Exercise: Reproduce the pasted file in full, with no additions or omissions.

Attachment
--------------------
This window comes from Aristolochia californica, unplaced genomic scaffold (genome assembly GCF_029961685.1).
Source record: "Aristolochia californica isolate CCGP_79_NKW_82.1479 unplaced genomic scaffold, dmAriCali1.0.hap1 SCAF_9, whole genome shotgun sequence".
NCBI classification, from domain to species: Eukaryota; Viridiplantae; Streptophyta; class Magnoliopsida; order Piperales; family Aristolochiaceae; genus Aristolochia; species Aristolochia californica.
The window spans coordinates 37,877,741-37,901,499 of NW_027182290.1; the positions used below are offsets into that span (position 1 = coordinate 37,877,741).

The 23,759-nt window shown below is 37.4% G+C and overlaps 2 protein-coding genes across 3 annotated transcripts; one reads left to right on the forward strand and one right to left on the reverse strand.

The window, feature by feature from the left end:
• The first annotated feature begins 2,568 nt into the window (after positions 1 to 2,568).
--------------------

This window comes from Aristolochia californica, unplaced genomic scaffold (genome assembly GCF_029961685.1).
Source record: "Aristolochia californica isolate CCGP_79_NKW_82.1479 unplaced genomic scaffold, dmAriCali1.0.hap1 SCAF_9, whole genome shotgun sequence".
NCBI classification, from domain to species: Eukaryota; Viridiplantae; Streptophyta; class Magnoliopsida; order Piperales; family Aristolochiaceae; genus Aristolochia; species Aristolochia californica.
The window spans coordinates 37,877,741-37,901,499 of NW_027182290.1; the positions used below are offsets into that span (position 1 = coordinate 37,877,741).

The 23,759-nt window shown below is 37.4% G+C and overlaps 2 protein-coding genes across 3 annotated transcripts; one reads left to right on the forward strand and one right to left on the reverse strand.

The window, feature by feature from the left end:
• The first annotated feature begins 2,568 nt into the window (after positions 1 to 2,568).